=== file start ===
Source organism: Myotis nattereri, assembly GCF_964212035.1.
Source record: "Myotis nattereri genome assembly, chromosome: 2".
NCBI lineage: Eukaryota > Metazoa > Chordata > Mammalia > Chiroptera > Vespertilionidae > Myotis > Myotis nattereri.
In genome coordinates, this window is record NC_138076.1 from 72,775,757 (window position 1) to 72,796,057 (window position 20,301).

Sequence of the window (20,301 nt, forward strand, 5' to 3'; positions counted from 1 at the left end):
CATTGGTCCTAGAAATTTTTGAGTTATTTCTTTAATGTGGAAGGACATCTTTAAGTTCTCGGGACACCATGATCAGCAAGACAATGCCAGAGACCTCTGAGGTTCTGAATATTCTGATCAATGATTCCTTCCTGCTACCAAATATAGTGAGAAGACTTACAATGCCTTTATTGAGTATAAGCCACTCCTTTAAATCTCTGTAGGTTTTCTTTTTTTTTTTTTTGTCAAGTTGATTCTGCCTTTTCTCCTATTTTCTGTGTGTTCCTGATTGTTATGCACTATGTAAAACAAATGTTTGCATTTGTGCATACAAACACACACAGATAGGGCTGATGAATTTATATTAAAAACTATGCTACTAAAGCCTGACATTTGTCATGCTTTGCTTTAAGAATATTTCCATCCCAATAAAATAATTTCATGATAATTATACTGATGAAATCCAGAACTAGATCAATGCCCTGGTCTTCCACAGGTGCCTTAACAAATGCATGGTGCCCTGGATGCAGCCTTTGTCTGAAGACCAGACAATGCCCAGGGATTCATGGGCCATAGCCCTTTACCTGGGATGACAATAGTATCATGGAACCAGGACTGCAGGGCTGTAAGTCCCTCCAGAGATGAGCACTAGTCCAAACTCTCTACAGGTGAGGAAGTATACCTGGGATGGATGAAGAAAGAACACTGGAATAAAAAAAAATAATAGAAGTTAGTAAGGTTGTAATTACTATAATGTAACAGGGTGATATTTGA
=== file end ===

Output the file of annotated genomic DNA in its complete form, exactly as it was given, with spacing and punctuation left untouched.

Source organism: Myotis nattereri, assembly GCF_964212035.1.
Source record: "Myotis nattereri genome assembly, chromosome: 2".
NCBI lineage: Eukaryota > Metazoa > Chordata > Mammalia > Chiroptera > Vespertilionidae > Myotis > Myotis nattereri.
In genome coordinates, this window is record NC_138076.1 from 72,775,757 (window position 1) to 72,796,057 (window position 20,301).

Sequence of the window (20,301 nt, forward strand, 5' to 3'; positions counted from 1 at the left end):
CATTGGTCCTAGAAATTTTTGAGTTATTTCTTTAATGTGGAAGGACATCTTTAAGTTCTCGGGACACCATGATCAGCAAGACAATGCCAGAGACCTCTGAGGTTCTGAATATTCTGATCAATGATTCCTTCCTGCTACCAAATATAGTGAGAAGACTTACAATGCCTTTATTGAGTATAAGCCACTCCTTTAAATCTCTGTAGGTTTTCTTTTTTTTTTTTTTGTCAAGTTGATTCTGCCTTTTCTCCTATTTTCTGTGTGTTCCTGATTGTTATGCACTATGTAAAACAAATGTTTGCATTTGTGCATACAAACACACACAGATAGGGCTGATGAATTTATATTAAAAACTATGCTACTAAAGCCTGACATTTGTCATGCTTTGCTTTAAGAATATTTCCATCCCAATAAAATAATTTCATGATAATTATACTGATGAAATCCAGAACTAGATCAATGCCCTGGTCTTCCACAGGTGCCTTAACAAATGCATGGTGCCCTGGATGCAGCCTTTGTCTGAAGACCAGACAATGCCCAGGGATTCATGGGCCATAGCCCTTTACCTGGGATGACAATAGTATCATGGAACCAGGACTGCAGGGCTGTAAGTCCCTCCAGAGATGAGCACTAGTCCAAACTCTCTACAGGTGAGGAAGTATACCTGGGATGGATGAAGAAAGAACACTGGAATAAAAAAAAATAATAGAAGTTAGTAAGGTTGTAATTACTATAATGTAACAGGGTGATATTTGA